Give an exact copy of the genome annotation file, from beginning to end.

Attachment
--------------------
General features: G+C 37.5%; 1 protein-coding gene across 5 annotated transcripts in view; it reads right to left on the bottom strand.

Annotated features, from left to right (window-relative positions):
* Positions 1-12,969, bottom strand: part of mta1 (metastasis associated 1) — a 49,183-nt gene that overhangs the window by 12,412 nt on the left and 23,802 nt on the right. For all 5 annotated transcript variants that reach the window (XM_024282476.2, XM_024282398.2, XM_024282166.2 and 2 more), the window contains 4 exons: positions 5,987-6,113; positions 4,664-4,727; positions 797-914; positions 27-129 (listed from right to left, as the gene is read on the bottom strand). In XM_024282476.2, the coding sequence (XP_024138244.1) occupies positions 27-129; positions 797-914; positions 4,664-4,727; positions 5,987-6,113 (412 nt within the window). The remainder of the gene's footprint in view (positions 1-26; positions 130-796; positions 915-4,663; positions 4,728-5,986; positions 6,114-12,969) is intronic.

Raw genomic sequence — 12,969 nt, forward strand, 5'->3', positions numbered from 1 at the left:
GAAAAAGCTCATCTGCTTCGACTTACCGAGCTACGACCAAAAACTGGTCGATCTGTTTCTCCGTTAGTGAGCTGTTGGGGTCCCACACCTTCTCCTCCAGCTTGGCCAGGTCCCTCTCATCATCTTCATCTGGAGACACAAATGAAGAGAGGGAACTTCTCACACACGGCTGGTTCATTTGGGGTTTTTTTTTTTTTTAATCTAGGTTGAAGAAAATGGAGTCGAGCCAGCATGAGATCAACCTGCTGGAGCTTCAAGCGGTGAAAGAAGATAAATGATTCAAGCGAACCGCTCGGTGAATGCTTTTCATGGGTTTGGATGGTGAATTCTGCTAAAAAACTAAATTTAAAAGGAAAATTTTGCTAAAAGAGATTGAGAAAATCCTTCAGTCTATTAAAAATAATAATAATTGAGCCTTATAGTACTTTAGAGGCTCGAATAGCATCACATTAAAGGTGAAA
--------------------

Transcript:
General features: G+C 37.5%; 1 protein-coding gene across 5 annotated transcripts in view; it reads right to left on the bottom strand.

Annotated features, from left to right (window-relative positions):
* Positions 1-12,969, bottom strand: part of mta1 (metastasis associated 1) — a 49,183-nt gene that overhangs the window by 12,412 nt on the left and 23,802 nt on the right. For all 5 annotated transcript variants that reach the window (XM_024282476.2, XM_024282398.2, XM_024282166.2 and 2 more), the window contains 4 exons: positions 5,987-6,113; positions 4,664-4,727; positions 797-914; positions 27-129 (listed from right to left, as the gene is read on the bottom strand). In XM_024282476.2, the coding sequence (XP_024138244.1) occupies positions 27-129; positions 797-914; positions 4,664-4,727; positions 5,987-6,113 (412 nt within the window). The remainder of the gene's footprint in view (positions 1-26; positions 130-796; positions 915-4,663; positions 4,728-5,986; positions 6,114-12,969) is intronic.

Raw genomic sequence — 12,969 nt, forward strand, 5'->3', positions numbered from 1 at the left:
GAAAAAGCTCATCTGCTTCGACTTACCGAGCTACGACCAAAAACTGGTCGATCTGTTTCTCCGTTAGTGAGCTGTTGGGGTCCCACACCTTCTCCTCCAGCTTGGCCAGGTCCCTCTCATCATCTTCATCTGGAGACACAAATGAAGAGAGGGAACTTCTCACACACGGCTGGTTCATTTGGGGTTTTTTTTTTTTTTAATCTAGGTTGAAGAAAATGGAGTCGAGCCAGCATGAGATCAACCTGCTGGAGCTTCAAGCGGTGAAAGAAGATAAATGATTCAAGCGAACCGCTCGGTGAATGCTTTTCATGGGTTTGGATGGTGAATTCTGCTAAAAAACTAAATTTAAAAGGAAAATTTTGCTAAAAGAGATTGAGAAAATCCTTCAGTCTATTAAAAATAATAATAATTGAGCCTTATAGTACTTTAGAGGCTCGAATAGCATCACATTAAAGGTGAAA